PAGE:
Details

Research in Personnel and Human Resources Management
Type: Book
ISBN: 978-1-78714-709-6

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Book part
Publication date: 16 July 2018

Shane Connelly and Brett S. Torrence

Organizational behavior scholars have long recognized the importance of a variety of emotion-related phenomena in everyday work life. Indeed, after three decades, the span…

Abstract

Organizational behavior scholars have long recognized the importance of a variety of emotion-related phenomena in everyday work life. Indeed, after three decades, the span of research on emotions in the workplace encompasses a wide variety of affective variables such as emotional climate, emotional labor, emotion regulation, positive and negative affect, empathy, and more recently, specific emotions. Emotions operate in complex ways across multiple levels of analysis (i.e., within-person, between-person, interpersonal, group, and organizational) to exert influence on work behavior and outcomes, but their linkages to human resource management (HRM) policies and practices have not always been explicit or well understood. This chapter offers a review and integration of the bourgeoning research on discrete positive and negative emotions, offering insights about why these emotions are relevant to HRM policies and practices. We review some of the dominant theories that have emerged out of functionalist perspectives on emotions, connecting these to a strategic HRM framework. We then define and describe four discrete positive and negative emotions (fear, pride, guilt, and interest) highlighting how they relate to five HRM practices: (1) selection, (2) training/learning, (3) performance management, (4) incentives/rewards, and (5) employee voice. Following this, we discuss the emotion perception and regulation implications of these and other discrete emotions for leaders and HRM managers. We conclude with some challenges associated with understanding discrete emotions in organizations as well as some opportunities and future directions for improving our appreciation and understanding of the role of discrete emotional experiences in HRM.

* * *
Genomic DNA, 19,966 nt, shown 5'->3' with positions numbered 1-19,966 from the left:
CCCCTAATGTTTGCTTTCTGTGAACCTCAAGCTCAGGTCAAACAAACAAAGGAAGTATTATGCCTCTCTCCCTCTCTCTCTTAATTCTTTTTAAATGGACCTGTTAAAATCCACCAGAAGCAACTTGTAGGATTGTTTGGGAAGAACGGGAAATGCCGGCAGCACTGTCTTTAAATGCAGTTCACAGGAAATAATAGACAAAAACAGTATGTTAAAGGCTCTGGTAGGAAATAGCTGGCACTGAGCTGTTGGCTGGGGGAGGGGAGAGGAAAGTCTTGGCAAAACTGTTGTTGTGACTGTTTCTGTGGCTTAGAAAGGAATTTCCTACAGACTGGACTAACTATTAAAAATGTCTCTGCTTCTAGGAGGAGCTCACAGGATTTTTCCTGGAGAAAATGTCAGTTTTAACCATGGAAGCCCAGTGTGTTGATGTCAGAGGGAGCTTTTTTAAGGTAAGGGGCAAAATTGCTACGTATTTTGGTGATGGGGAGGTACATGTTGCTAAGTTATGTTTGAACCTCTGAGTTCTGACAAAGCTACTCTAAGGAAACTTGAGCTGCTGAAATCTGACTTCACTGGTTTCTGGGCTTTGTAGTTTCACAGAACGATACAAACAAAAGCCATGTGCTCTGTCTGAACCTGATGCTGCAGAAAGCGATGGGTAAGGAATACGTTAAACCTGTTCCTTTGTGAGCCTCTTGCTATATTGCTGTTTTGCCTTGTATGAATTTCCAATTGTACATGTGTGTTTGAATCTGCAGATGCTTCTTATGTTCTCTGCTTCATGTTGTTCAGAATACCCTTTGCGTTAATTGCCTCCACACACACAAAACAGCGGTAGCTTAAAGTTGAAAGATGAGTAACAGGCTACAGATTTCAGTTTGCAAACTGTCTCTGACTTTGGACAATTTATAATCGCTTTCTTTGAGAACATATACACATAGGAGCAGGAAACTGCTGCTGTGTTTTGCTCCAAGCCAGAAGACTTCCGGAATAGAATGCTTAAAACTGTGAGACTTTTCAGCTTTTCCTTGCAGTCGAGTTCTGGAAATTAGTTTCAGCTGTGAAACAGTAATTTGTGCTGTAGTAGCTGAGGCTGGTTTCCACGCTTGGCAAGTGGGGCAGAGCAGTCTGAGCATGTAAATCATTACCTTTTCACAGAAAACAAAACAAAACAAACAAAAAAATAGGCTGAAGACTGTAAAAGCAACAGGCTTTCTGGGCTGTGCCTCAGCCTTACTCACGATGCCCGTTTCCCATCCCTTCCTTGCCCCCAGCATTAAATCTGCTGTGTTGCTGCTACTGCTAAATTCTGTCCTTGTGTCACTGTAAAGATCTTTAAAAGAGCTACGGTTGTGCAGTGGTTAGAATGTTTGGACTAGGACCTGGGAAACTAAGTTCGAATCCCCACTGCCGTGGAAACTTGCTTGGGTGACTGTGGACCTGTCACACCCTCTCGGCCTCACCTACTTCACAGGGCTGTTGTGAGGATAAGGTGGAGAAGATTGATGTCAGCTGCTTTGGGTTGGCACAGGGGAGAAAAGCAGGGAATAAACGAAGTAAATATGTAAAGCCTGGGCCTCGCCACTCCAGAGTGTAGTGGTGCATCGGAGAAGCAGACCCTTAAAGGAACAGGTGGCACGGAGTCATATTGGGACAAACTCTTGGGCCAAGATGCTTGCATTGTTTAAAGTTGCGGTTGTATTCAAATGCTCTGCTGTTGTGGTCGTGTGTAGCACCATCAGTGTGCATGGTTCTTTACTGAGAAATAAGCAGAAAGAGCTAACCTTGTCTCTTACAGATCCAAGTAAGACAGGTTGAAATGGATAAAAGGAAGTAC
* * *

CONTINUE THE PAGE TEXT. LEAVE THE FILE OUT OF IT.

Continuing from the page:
Details

Research in Personnel and Human Resources Management